Tennis elbow has been a real blight on my life. It has affected me both physically and emotionally. Physical prowess that I used to take for granted before just isn&#39t materialisng anymore. As such, I actually feel less of a man and all because of just one inch sqaure of pain on my body. This is where the desperation to want to perform acupuncture on myself comes from.


Chad, you mentioned that opening up the neck and shoulders should resolve this ailment. Coincidentally, I do feel a lot of tension in these areas, yet all the physiotherapist, sports therapists, doctors and acupuncture practitioners have never mentioned this. It is something that I will definately look into further. Will stretching these areas help at all until I can see a professional? Also, having googled cupping therapy, I am intrigued enough to give this a go. Hell, I&#39ve tried everything else it seems!


Many thanks for the advice. Keep it coming


#6

Regardless, Richard Tan or whoever... Taking up the needle is not something to be taken lightly... It has more to do with intent than anything. Even Tan&#39s system is based on some of the Classics. If you are bound and determined then just get some needles and put them where you think necessary and be done with it... OR go see Chad or some other practioner and enjoy the experience of having a professional work on you! Better yet, get into school and become and acupuncturist!!! All the best to you!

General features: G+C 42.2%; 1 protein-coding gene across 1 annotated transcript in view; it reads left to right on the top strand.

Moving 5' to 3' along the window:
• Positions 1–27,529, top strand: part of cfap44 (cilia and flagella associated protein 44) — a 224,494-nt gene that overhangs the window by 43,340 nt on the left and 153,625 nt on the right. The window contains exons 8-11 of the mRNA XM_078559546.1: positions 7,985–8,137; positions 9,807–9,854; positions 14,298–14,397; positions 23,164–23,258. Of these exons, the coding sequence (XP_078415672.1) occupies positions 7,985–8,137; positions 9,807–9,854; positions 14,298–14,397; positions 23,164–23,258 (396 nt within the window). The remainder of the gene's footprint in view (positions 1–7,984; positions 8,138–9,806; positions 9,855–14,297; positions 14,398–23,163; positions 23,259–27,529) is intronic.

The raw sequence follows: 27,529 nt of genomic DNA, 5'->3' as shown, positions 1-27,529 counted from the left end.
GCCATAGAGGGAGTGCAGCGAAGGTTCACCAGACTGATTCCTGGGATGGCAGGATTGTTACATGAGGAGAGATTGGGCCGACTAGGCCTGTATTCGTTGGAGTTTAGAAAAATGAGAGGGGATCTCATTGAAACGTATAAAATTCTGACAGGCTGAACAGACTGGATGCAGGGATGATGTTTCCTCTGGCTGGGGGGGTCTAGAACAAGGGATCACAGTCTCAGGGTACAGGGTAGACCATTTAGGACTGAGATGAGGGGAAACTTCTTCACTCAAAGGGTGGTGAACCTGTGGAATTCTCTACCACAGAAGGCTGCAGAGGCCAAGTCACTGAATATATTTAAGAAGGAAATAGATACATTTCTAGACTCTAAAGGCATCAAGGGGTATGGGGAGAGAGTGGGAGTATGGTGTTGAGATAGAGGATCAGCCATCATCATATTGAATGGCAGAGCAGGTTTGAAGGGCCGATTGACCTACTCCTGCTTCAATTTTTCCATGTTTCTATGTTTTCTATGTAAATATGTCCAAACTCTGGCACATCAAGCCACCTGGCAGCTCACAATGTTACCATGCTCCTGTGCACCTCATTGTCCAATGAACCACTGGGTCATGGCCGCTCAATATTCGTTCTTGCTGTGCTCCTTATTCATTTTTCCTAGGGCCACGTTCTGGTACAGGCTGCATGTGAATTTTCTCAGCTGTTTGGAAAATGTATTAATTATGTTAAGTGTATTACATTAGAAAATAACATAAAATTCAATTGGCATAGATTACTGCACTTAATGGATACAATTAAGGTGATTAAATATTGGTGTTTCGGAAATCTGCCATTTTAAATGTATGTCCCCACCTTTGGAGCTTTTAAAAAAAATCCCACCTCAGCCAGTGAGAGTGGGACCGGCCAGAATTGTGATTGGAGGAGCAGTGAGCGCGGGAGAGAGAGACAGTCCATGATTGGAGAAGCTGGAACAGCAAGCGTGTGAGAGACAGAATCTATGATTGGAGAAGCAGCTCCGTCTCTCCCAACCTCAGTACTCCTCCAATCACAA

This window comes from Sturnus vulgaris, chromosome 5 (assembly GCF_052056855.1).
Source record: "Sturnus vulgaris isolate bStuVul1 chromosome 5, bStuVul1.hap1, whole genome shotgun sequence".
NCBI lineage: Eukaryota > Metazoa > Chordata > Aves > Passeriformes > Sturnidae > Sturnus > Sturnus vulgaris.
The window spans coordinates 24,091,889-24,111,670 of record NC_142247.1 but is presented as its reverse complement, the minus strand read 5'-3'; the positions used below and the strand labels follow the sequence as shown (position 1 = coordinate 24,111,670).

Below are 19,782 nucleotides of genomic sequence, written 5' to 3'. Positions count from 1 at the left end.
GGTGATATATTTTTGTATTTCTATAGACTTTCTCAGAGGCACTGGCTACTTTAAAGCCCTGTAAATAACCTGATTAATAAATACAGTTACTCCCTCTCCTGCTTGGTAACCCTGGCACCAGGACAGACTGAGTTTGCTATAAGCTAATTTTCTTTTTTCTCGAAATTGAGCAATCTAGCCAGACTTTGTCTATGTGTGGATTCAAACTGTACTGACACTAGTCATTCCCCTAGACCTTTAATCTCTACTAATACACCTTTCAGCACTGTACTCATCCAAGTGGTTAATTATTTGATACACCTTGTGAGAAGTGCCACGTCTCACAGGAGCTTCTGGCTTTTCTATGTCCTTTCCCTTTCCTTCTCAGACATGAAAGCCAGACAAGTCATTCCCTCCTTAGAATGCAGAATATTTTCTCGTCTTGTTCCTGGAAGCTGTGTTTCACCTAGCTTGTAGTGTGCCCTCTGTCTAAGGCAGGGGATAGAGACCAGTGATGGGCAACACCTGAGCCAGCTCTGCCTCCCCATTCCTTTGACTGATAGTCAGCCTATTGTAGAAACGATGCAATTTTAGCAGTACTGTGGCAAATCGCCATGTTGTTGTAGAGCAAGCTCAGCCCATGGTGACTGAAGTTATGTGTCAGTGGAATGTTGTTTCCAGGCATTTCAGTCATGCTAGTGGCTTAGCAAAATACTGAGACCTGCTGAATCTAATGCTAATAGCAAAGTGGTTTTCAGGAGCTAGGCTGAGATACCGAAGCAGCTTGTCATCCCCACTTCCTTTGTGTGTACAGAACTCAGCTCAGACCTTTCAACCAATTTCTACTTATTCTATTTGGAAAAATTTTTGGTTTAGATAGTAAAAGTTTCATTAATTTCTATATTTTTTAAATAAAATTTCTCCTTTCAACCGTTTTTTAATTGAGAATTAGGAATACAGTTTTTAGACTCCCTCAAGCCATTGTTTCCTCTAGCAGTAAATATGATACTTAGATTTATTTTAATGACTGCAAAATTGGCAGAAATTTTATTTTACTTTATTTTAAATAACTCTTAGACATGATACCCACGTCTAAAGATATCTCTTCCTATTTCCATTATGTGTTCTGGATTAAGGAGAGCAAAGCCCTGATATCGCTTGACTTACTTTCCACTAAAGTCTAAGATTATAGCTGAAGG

#7

Jstnwllms,
You came looking for answers to help in healing yourself. Good for you! I'm sure that the last thing you want to hear is that it can't be done. Maybe acupuncture is not the answer, but there are similar, less-invasive options:
Barrel roller, dermal hammer &/or moxibustion to the mirror points may prove to be effective for you, without the needling. Sometimes just briskly massaging the treating vessel/s can be enough. Research "Acupuncture 1, 2, 3", then try the non-needling techniques. There is nothing unethical or illegal about them that I am aware of - these techniques were taught to me in my Traditional Chinese Herbalist training.
Good luck!


#8

I seemed to have generated a lot of hostility and divided a few people with this subject. Forgive me, it was not my intention to step on anybody&#39s toes or make a mockery of acupuncture through wanting to just stick needles in mysef any which way. As karendarnell said, I just came here looking for answers for help in healing myself.


Thank you all for the help and advice so far. You have given me much to go on. I will try "opening up the neck and shoulders" as I do feel a lot of tension in these areas. I particularly like the idea of a dermal hammer and having seen photos of one I can see how this could work (I feel an itchy/sticky pain under the skin around the problem area where my tennis elbow exists - more clues for you all).